I remember reading a few issues of an independent comic book called TORPEDO 1936 back in the Eighties, but I hadn’t thought about it for years until one of this blog’s readers mentioned it in a comment on a recent post. After doing some checking, I was a little surprised to see that the book’s entire run has been reprinted and is available in digital form, so I picked up the first volume to revisit it.
The protagonist (you can’t call him the hero) of TORPEDO 1936 is Luca Torelli,
a killer for hire who plies his deadly trade in New York during the Depression.
He works for the mob but also takes on private commissions, and he’ll kill just
about anybody as long as the price is right. Unlike other hitman characters
such as Lawrence Block’s Keller and Max Allan Collins’ Quarry, Torelli has no
redeeming qualities whatsoever. He’s every bit the despicable character you’d
expect a professional killer to be. The only other continuing character is his
sidekick/assistant/comedy relief, an oafish gangster known as Rascal.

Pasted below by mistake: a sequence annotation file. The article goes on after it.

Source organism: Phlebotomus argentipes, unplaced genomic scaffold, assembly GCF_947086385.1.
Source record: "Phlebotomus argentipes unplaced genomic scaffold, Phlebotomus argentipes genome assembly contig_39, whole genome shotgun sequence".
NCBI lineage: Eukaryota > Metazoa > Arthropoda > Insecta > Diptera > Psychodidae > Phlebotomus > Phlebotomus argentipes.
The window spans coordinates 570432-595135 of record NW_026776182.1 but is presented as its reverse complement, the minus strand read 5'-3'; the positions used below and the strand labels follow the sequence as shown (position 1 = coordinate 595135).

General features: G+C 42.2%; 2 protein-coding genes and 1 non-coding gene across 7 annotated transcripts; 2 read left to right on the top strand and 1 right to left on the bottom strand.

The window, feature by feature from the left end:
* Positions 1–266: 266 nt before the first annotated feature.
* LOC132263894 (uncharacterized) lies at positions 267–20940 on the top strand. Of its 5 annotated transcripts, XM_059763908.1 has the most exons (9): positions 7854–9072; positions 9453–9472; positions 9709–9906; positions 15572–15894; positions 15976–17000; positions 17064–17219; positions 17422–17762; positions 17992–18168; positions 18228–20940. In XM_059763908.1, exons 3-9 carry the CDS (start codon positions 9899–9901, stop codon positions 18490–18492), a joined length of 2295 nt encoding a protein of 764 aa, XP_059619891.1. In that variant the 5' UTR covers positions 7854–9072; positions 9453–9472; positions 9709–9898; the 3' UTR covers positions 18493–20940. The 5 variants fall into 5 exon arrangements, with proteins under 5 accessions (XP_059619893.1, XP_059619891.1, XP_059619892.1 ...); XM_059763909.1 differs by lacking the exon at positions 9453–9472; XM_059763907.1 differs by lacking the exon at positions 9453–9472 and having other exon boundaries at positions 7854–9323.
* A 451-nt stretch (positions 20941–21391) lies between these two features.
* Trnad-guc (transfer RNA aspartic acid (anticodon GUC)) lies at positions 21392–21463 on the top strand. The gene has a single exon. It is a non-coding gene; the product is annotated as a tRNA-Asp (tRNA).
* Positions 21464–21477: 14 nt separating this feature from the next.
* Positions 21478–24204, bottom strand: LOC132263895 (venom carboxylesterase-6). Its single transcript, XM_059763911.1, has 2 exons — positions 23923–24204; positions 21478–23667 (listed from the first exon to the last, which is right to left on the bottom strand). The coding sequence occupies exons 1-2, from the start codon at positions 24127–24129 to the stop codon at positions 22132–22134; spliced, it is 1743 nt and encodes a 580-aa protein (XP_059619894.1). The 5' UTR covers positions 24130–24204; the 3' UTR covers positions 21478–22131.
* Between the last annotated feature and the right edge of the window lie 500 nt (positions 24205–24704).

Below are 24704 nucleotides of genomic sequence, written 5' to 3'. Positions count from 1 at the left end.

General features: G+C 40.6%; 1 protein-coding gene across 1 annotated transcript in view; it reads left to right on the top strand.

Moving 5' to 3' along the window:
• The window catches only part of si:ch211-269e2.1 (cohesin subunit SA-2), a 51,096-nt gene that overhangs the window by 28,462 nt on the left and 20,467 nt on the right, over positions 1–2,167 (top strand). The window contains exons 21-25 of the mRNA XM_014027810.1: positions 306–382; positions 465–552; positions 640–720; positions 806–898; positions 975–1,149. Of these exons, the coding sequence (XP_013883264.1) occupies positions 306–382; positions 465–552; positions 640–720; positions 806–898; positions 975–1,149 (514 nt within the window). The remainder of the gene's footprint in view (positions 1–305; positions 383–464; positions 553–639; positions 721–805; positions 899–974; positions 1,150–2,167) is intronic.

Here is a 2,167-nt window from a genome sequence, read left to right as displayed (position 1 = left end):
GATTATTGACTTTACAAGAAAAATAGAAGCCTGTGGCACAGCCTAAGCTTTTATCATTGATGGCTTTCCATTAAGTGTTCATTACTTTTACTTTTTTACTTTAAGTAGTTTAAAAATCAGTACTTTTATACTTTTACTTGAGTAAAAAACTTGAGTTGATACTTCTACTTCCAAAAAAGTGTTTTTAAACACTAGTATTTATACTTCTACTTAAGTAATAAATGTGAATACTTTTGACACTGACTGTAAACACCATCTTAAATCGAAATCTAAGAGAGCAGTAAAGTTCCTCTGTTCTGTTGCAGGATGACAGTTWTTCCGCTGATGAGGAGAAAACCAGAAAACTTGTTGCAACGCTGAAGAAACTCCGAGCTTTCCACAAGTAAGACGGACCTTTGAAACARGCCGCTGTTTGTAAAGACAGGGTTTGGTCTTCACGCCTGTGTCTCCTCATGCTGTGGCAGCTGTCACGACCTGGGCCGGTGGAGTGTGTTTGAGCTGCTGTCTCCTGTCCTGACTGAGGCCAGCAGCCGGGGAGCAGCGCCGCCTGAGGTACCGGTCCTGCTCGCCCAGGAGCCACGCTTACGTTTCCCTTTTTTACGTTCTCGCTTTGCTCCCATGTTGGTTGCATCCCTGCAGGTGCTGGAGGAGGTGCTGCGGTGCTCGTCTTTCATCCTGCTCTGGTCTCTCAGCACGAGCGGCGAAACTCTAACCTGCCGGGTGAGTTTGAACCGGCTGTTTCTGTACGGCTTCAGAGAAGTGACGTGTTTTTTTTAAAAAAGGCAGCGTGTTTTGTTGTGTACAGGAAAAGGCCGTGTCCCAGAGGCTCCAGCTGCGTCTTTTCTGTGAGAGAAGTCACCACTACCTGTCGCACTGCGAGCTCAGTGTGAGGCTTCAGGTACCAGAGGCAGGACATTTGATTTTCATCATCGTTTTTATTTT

Originally this series was supposed to be written by Will Eisner, creator of The Spirit and other acclaimed comics. How much input he might have had, I don’t know, but he never wrote any of the stories. The scripts are all by a Spanish comic book writer, Enrique Sanchez Abuli. Legendary comics artist Alex Toth drew the first two stories, then left the series, supposedly because he didn’t like the violent, nihilistic bent of Abuli’s scripts. Jordi Bernet took over the art, and his work on this series is fantastic. His style reminds me very much of Joe Kubert’s artwork.
THE COMPLETE TORPEDO, VOLUME ONE is very episodic, with each tale serving as a separate short story, another killing that Torelli sets out to accomplish. Some have clever plot twists. Torelli isn’t infallible, and sometimes he gets outwitted. Some are darkly humorous, but most are just bleak. A couple are flashbacks to Torelli’s life as a young Italian immigrant, maybe designed to give him at least a semblance of humanity, but if that was the goal, I’m not sure they succeed. He still comes across as extremely unlikable.
Which is not to say the stories are bad. The plots are repetitive enough that it’s best to read them spaced out, but they’re pretty effective when you tackle them that way. The ones where Torelli is up against low-lifes who are equally bad or even worse than he is are the ones that work the best. Overall, I enjoyed the book. Whether or not I’ll continue reading the collections, I just don’t know yet. Bernet’s art is gorgeous, and I’m curious to see if Abuli ever gives Torelli any real character development. So I’ll probably revisit TORPEDO 1936 again in the future. We’ll see.